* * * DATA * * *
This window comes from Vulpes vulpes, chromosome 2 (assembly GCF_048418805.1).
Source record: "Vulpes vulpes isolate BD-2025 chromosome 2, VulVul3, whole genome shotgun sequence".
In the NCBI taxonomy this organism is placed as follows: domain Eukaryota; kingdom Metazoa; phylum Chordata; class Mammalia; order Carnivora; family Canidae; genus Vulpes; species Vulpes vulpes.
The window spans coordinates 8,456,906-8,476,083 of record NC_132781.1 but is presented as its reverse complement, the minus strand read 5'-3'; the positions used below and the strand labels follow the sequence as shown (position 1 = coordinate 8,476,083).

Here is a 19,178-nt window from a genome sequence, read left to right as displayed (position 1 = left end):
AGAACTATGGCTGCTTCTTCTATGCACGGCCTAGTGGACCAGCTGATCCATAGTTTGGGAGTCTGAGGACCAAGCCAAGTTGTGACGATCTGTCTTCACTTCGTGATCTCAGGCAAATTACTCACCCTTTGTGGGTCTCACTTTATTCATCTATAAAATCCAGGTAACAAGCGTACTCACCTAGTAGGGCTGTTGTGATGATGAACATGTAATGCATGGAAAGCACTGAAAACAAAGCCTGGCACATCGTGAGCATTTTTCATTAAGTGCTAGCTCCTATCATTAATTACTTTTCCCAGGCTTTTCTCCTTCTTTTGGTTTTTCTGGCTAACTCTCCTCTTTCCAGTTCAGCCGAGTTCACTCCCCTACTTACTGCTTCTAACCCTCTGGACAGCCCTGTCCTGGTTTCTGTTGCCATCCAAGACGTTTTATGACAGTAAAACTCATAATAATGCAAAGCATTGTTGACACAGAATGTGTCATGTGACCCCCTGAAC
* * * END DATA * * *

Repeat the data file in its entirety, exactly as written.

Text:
This window comes from Vulpes vulpes, chromosome 2 (assembly GCF_048418805.1).
Source record: "Vulpes vulpes isolate BD-2025 chromosome 2, VulVul3, whole genome shotgun sequence".
In the NCBI taxonomy this organism is placed as follows: domain Eukaryota; kingdom Metazoa; phylum Chordata; class Mammalia; order Carnivora; family Canidae; genus Vulpes; species Vulpes vulpes.
The window spans coordinates 8,456,906-8,476,083 of record NC_132781.1 but is presented as its reverse complement, the minus strand read 5'-3'; the positions used below and the strand labels follow the sequence as shown (position 1 = coordinate 8,476,083).

Here is a 19,178-nt window from a genome sequence, read left to right as displayed (position 1 = left end):
AGAACTATGGCTGCTTCTTCTATGCACGGCCTAGTGGACCAGCTGATCCATAGTTTGGGAGTCTGAGGACCAAGCCAAGTTGTGACGATCTGTCTTCACTTCGTGATCTCAGGCAAATTACTCACCCTTTGTGGGTCTCACTTTATTCATCTATAAAATCCAGGTAACAAGCGTACTCACCTAGTAGGGCTGTTGTGATGATGAACATGTAATGCATGGAAAGCACTGAAAACAAAGCCTGGCACATCGTGAGCATTTTTCATTAAGTGCTAGCTCCTATCATTAATTACTTTTCCCAGGCTTTTCTCCTTCTTTTGGTTTTTCTGGCTAACTCTCCTCTTTCCAGTTCAGCCGAGTTCACTCCCCTACTTACTGCTTCTAACCCTCTGGACAGCCCTGTCCTGGTTTCTGTTGCCATCCAAGACGTTTTATGACAGTAAAACTCATAATAATGCAAAGCATTGTTGACACAGAATGTGTCATGTGACCCCCTGAAC